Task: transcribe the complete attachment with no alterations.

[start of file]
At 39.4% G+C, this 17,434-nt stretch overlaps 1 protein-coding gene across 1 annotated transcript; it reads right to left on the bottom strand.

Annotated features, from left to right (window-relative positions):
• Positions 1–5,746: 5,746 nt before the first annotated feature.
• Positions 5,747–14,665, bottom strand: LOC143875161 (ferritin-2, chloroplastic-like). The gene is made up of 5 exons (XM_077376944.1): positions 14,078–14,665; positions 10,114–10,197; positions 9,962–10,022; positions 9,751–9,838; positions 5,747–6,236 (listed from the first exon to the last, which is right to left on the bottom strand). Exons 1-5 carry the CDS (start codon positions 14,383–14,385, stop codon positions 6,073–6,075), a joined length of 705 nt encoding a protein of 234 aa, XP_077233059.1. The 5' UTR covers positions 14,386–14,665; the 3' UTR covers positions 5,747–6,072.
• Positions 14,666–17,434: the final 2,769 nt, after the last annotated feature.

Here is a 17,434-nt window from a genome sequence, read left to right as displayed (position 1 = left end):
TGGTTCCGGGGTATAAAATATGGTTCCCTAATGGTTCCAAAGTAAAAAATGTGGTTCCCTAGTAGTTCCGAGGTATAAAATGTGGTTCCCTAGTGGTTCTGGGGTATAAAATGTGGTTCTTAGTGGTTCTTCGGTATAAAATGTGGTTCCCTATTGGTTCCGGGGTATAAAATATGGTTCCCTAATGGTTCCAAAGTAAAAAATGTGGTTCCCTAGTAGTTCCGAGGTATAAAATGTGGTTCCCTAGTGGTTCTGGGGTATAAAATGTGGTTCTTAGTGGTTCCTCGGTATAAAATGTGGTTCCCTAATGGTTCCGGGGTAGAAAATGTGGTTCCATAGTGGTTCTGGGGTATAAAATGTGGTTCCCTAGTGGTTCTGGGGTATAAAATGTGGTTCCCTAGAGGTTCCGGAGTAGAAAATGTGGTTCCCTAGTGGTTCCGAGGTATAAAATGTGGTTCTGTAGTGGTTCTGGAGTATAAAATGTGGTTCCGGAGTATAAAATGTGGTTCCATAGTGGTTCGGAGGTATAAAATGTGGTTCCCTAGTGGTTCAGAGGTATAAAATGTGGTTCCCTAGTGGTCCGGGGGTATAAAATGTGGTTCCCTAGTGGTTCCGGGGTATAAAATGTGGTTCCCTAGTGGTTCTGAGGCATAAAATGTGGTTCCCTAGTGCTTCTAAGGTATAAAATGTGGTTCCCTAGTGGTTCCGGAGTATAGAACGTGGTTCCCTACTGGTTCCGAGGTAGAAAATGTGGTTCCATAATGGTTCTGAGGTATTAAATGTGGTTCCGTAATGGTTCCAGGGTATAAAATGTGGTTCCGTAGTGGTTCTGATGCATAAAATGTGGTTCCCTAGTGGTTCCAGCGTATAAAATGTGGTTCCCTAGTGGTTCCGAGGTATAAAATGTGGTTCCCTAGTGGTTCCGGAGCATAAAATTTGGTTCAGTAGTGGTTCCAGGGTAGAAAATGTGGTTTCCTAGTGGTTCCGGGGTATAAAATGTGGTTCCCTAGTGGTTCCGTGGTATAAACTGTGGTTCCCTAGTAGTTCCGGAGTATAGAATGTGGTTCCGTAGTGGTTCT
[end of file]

At 39.4% G+C, this 17,434-nt stretch overlaps 1 protein-coding gene across 1 annotated transcript; it reads right to left on the bottom strand.

Annotated features, from left to right (window-relative positions):
• Positions 1–5,746: 5,746 nt before the first annotated feature.
• Positions 5,747–14,665, bottom strand: LOC143875161 (ferritin-2, chloroplastic-like). The gene is made up of 5 exons (XM_077376944.1): positions 14,078–14,665; positions 10,114–10,197; positions 9,962–10,022; positions 9,751–9,838; positions 5,747–6,236 (listed from the first exon to the last, which is right to left on the bottom strand). Exons 1-5 carry the CDS (start codon positions 14,383–14,385, stop codon positions 6,073–6,075), a joined length of 705 nt encoding a protein of 234 aa, XP_077233059.1. The 5' UTR covers positions 14,386–14,665; the 3' UTR covers positions 5,747–6,072.
• Positions 14,666–17,434: the final 2,769 nt, after the last annotated feature.

Here is a 17,434-nt window from a genome sequence, read left to right as displayed (position 1 = left end):
TGGTTCCGGGGTATAAAATATGGTTCCCTAATGGTTCCAAAGTAAAAAATGTGGTTCCCTAGTAGTTCCGAGGTATAAAATGTGGTTCCCTAGTGGTTCTGGGGTATAAAATGTGGTTCTTAGTGGTTCTTCGGTATAAAATGTGGTTCCCTATTGGTTCCGGGGTATAAAATATGGTTCCCTAATGGTTCCAAAGTAAAAAATGTGGTTCCCTAGTAGTTCCGAGGTATAAAATGTGGTTCCCTAGTGGTTCTGGGGTATAAAATGTGGTTCTTAGTGGTTCCTCGGTATAAAATGTGGTTCCCTAATGGTTCCGGGGTAGAAAATGTGGTTCCATAGTGGTTCTGGGGTATAAAATGTGGTTCCCTAGTGGTTCTGGGGTATAAAATGTGGTTCCCTAGAGGTTCCGGAGTAGAAAATGTGGTTCCCTAGTGGTTCCGAGGTATAAAATGTGGTTCTGTAGTGGTTCTGGAGTATAAAATGTGGTTCCGGAGTATAAAATGTGGTTCCATAGTGGTTCGGAGGTATAAAATGTGGTTCCCTAGTGGTTCAGAGGTATAAAATGTGGTTCCCTAGTGGTCCGGGGGTATAAAATGTGGTTCCCTAGTGGTTCCGGGGTATAAAATGTGGTTCCCTAGTGGTTCTGAGGCATAAAATGTGGTTCCCTAGTGCTTCTAAGGTATAAAATGTGGTTCCCTAGTGGTTCCGGAGTATAGAACGTGGTTCCCTACTGGTTCCGAGGTAGAAAATGTGGTTCCATAATGGTTCTGAGGTATTAAATGTGGTTCCGTAATGGTTCCAGGGTATAAAATGTGGTTCCGTAGTGGTTCTGATGCATAAAATGTGGTTCCCTAGTGGTTCCAGCGTATAAAATGTGGTTCCCTAGTGGTTCCGAGGTATAAAATGTGGTTCCCTAGTGGTTCCGGAGCATAAAATTTGGTTCAGTAGTGGTTCCAGGGTAGAAAATGTGGTTTCCTAGTGGTTCCGGGGTATAAAATGTGGTTCCCTAGTGGTTCCGTGGTATAAACTGTGGTTCCCTAGTAGTTCCGGAGTATAGAATGTGGTTCCGTAGTGGTTCT